Editor, Nancy Fugate Woods, PhD, RN, FAAN

Mammography Screening: NowWhat?

Andrea Z. LaCroix, PhD Nancy Fugate Woods, PhD, RN, FAAN

"Is evidence-based medicine a pipe dream? It's your call!"1

In late 2009 the US Preventive Services Task Force (USPSTF) recommended against routine mammography screening for women ages 40-49.1 In lieu of automatically queuing up for a mammogram, women younger than 50 were advised to consider the benefits and harms when deciding when to start regularmammography screening for breast cancer in the context of their personal values about early detection.The USPSTF further recommended biennial screeningmammography for women between 50 and 74 years of age, and concluded that evidence was insufficient to address additional benefits and harms for women age 75 and older. Shortly after the USPSTF recommendations were published, the chief medical officer of the American Cancer Society registered the Society's disagreement and supported recommendations for screening women 40 and older.

With these two sets of recommendations for clinicians, there has already been commentary by the press about the consequences of the debate in terms of public confusion, clinician uncertainty and the possibility that payers could restrict access to screening mammography for women. After many years of being urged to engage in early detection screening for breast cancer, the idea that mammographic screening could cause harm seemed surprising, if not unbelievable, to many.2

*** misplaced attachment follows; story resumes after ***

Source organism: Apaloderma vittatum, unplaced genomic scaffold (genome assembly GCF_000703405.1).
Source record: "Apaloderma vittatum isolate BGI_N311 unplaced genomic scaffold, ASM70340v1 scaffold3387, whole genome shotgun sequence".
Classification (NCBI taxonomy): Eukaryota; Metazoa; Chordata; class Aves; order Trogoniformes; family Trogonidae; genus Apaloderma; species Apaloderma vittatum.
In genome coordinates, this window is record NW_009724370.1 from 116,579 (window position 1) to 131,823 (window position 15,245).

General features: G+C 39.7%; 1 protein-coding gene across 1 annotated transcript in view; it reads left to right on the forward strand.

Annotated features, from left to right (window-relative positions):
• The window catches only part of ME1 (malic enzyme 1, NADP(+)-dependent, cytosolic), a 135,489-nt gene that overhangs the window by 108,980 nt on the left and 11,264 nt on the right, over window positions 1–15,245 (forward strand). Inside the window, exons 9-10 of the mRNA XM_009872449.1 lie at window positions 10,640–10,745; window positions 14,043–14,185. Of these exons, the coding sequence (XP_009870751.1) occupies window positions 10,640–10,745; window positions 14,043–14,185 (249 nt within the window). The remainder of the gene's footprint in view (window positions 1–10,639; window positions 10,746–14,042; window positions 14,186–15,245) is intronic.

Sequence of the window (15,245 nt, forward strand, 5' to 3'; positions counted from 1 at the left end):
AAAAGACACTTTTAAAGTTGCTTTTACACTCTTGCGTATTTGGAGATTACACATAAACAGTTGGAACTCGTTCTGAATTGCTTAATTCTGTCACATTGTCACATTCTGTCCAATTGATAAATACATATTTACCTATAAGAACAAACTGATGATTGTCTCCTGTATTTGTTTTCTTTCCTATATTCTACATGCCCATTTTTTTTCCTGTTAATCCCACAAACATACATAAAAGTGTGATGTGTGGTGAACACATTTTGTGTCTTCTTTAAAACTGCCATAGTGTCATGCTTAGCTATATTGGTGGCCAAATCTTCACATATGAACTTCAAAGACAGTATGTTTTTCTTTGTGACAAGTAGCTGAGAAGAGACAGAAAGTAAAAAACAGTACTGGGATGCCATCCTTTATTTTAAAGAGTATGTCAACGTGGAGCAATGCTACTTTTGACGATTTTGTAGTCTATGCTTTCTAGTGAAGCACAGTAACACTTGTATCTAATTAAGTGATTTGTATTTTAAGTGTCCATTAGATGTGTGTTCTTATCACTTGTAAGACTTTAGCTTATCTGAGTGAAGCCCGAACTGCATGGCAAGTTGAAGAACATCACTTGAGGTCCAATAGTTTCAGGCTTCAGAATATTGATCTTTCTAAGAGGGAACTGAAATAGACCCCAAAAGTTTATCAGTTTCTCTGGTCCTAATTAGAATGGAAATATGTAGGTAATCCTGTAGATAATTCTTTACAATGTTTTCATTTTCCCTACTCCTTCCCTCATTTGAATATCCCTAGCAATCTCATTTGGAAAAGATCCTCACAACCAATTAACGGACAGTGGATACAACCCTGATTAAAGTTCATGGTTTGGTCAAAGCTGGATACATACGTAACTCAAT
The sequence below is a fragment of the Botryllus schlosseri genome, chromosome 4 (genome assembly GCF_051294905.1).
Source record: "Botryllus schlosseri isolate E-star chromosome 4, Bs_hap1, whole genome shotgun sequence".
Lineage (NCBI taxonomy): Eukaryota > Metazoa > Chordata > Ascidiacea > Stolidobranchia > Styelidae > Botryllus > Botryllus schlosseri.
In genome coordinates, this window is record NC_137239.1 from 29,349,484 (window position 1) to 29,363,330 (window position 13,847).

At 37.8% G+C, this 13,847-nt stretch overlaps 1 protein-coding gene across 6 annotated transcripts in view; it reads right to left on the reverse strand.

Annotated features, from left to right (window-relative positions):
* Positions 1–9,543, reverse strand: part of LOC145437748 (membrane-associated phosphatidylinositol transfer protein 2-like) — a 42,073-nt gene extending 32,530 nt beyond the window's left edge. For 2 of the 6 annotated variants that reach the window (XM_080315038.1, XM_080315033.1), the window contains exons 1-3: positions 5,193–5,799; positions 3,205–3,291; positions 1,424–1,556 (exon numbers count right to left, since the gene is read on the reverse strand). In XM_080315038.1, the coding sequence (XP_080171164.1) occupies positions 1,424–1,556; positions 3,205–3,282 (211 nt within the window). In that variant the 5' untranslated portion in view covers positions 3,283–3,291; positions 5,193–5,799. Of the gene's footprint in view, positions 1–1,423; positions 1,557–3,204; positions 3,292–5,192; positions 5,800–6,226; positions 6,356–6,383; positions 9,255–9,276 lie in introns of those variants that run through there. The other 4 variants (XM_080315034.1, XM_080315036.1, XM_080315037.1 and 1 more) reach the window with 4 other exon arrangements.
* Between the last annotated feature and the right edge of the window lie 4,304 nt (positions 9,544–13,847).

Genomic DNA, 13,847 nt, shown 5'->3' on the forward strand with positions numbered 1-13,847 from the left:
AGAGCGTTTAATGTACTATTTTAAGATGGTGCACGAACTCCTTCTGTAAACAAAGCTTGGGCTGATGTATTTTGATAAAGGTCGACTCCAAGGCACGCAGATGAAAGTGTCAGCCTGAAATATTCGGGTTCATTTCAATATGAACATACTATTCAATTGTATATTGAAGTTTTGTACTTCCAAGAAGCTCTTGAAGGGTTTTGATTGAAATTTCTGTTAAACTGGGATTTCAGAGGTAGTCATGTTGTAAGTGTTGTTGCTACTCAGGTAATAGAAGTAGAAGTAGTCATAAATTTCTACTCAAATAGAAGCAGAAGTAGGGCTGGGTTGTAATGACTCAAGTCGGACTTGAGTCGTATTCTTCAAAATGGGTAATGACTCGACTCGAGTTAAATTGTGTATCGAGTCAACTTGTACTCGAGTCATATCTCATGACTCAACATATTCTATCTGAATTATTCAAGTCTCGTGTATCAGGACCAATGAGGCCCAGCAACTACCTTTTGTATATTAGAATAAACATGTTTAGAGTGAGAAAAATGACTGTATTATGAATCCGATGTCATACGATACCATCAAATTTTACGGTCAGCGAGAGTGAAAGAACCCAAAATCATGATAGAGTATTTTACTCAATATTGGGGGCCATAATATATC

The purpose of this paper is to describe the downside of cancer screening and to elaborate on questions that women should be encouraged to consider as they decide about when to initiate mammography screening for breast cancer detection. Given the worries that women have about developing breast cancer and, specifically, about dying from the disease, this is a serious issue that deserves serious consideration before women initiate screening.

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What are the deterrents, aside from the momentary discomfort of having your breast compressed between the paddles of a mammography machine and the necessary exposure of one's breasts to the technician? Few of us think about the downside of screening, with most of us worrying about whether the films will reveal an undetected tumor. It is important to remind ourselves that screening does not prevent breast cancer; under the best of circumstances it can only earlier detect cancer that is already present. Any type of screening test produces both false-positives and false-negatives; mammography doesn't correctly detect all cases of cancer. False-positives refer to detection of what appears to be a suspicious finding on screening mammography,which turns out to be noncancerous.False-negatives occur when a cancer is missed on screening.3

Simply put, risks of mammography screening relate to the consequences of detecting a cancer that may not have bothered a person in her lifetime had she not been screened. Second, mammographic screening may detect slowerprogressing disease versus faster, more aggres-sive disease that would likely produce symptoms and could lead to death.3 False-positive screening reports cause anxiety about a cancer diagnosis as well as a host of further invasive tests, including surgical biopsies. In addition, treatments may be prescribed that, in rare circumstances, have lifethreatening side effects; an example of such treatment is tamoxifen, which occasionally causes blood clots in the legs and lungs. only makes sense for women in their 40s and over age 75 to make informed decisions about when to start and stop.